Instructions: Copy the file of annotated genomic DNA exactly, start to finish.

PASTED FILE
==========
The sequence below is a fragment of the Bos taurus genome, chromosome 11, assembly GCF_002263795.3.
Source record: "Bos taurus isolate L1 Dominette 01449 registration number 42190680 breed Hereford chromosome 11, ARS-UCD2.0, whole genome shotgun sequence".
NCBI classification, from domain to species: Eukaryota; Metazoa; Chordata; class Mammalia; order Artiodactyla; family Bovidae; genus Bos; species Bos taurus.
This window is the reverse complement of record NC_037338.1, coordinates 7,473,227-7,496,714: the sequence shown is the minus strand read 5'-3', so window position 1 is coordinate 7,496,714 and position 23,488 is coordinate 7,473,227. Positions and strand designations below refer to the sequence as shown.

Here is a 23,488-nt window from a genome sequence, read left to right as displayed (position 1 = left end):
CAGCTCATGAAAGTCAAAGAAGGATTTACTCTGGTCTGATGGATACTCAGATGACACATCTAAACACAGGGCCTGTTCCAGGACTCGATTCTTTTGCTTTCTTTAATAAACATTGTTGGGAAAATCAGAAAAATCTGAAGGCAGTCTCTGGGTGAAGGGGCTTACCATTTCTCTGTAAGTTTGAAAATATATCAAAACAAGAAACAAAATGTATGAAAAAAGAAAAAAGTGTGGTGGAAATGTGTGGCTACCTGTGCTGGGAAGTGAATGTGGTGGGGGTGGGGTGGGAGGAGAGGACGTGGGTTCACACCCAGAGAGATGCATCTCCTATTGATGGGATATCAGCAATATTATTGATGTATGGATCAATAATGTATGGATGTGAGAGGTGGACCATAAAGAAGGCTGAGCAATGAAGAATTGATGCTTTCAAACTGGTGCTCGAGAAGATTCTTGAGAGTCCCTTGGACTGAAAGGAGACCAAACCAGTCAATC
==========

The sequence below is a fragment of the Bos taurus genome, chromosome 11, assembly GCF_002263795.3.
Source record: "Bos taurus isolate L1 Dominette 01449 registration number 42190680 breed Hereford chromosome 11, ARS-UCD2.0, whole genome shotgun sequence".
NCBI classification, from domain to species: Eukaryota; Metazoa; Chordata; class Mammalia; order Artiodactyla; family Bovidae; genus Bos; species Bos taurus.
This window is the reverse complement of record NC_037338.1, coordinates 7,473,227-7,496,714: the sequence shown is the minus strand read 5'-3', so window position 1 is coordinate 7,496,714 and position 23,488 is coordinate 7,473,227. Positions and strand designations below refer to the sequence as shown.

Here is a 23,488-nt window from a genome sequence, read left to right as displayed (position 1 = left end):
CAGCTCATGAAAGTCAAAGAAGGATTTACTCTGGTCTGATGGATACTCAGATGACACATCTAAACACAGGGCCTGTTCCAGGACTCGATTCTTTTGCTTTCTTTAATAAACATTGTTGGGAAAATCAGAAAAATCTGAAGGCAGTCTCTGGGTGAAGGGGCTTACCATTTCTCTGTAAGTTTGAAAATATATCAAAACAAGAAACAAAATGTATGAAAAAAGAAAAAAGTGTGGTGGAAATGTGTGGCTACCTGTGCTGGGAAGTGAATGTGGTGGGGGTGGGGTGGGAGGAGAGGACGTGGGTTCACACCCAGAGAGATGCATCTCCTATTGATGGGATATCAGCAATATTATTGATGTATGGATCAATAATGTATGGATGTGAGAGGTGGACCATAAAGAAGGCTGAGCAATGAAGAATTGATGCTTTCAAACTGGTGCTCGAGAAGATTCTTGAGAGTCCCTTGGACTGAAAGGAGACCAAACCAGTCAATC